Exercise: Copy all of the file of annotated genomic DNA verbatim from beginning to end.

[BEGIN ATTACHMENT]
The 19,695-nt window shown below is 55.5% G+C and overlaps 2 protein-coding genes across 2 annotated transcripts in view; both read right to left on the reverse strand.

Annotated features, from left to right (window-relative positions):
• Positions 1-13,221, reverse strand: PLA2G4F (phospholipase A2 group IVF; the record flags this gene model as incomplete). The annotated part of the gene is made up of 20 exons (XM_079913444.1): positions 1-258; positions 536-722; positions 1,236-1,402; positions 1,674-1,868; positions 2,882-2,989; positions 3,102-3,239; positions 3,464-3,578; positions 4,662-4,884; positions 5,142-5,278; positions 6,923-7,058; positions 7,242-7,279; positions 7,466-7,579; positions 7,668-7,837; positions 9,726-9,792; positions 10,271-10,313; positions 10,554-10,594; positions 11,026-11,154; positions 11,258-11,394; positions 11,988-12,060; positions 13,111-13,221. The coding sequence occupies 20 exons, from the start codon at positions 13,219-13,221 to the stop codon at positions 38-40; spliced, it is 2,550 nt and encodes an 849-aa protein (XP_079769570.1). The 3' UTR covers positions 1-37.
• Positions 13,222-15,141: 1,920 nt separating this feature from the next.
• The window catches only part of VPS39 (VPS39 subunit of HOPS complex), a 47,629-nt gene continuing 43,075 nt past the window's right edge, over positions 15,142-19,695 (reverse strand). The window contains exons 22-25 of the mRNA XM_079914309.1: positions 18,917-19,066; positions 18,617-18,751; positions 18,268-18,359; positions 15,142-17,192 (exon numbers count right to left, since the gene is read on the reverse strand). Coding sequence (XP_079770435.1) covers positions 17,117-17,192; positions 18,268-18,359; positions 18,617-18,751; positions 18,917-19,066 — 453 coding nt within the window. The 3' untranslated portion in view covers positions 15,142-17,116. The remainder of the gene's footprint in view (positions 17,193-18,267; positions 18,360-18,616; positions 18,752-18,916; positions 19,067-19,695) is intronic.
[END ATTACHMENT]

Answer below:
The 19,695-nt window shown below is 55.5% G+C and overlaps 2 protein-coding genes across 2 annotated transcripts in view; both read right to left on the reverse strand.

Annotated features, from left to right (window-relative positions):
• Positions 1-13,221, reverse strand: PLA2G4F (phospholipase A2 group IVF; the record flags this gene model as incomplete). The annotated part of the gene is made up of 20 exons (XM_079913444.1): positions 1-258; positions 536-722; positions 1,236-1,402; positions 1,674-1,868; positions 2,882-2,989; positions 3,102-3,239; positions 3,464-3,578; positions 4,662-4,884; positions 5,142-5,278; positions 6,923-7,058; positions 7,242-7,279; positions 7,466-7,579; positions 7,668-7,837; positions 9,726-9,792; positions 10,271-10,313; positions 10,554-10,594; positions 11,026-11,154; positions 11,258-11,394; positions 11,988-12,060; positions 13,111-13,221. The coding sequence occupies 20 exons, from the start codon at positions 13,219-13,221 to the stop codon at positions 38-40; spliced, it is 2,550 nt and encodes an 849-aa protein (XP_079769570.1). The 3' UTR covers positions 1-37.
• Positions 13,222-15,141: 1,920 nt separating this feature from the next.
• The window catches only part of VPS39 (VPS39 subunit of HOPS complex), a 47,629-nt gene continuing 43,075 nt past the window's right edge, over positions 15,142-19,695 (reverse strand). The window contains exons 22-25 of the mRNA XM_079914309.1: positions 18,917-19,066; positions 18,617-18,751; positions 18,268-18,359; positions 15,142-17,192 (exon numbers count right to left, since the gene is read on the reverse strand). Coding sequence (XP_079770435.1) covers positions 17,117-17,192; positions 18,268-18,359; positions 18,617-18,751; positions 18,917-19,066 — 453 coding nt within the window. The 3' untranslated portion in view covers positions 15,142-17,116. The remainder of the gene's footprint in view (positions 17,193-18,267; positions 18,360-18,616; positions 18,752-18,916; positions 19,067-19,695) is intronic.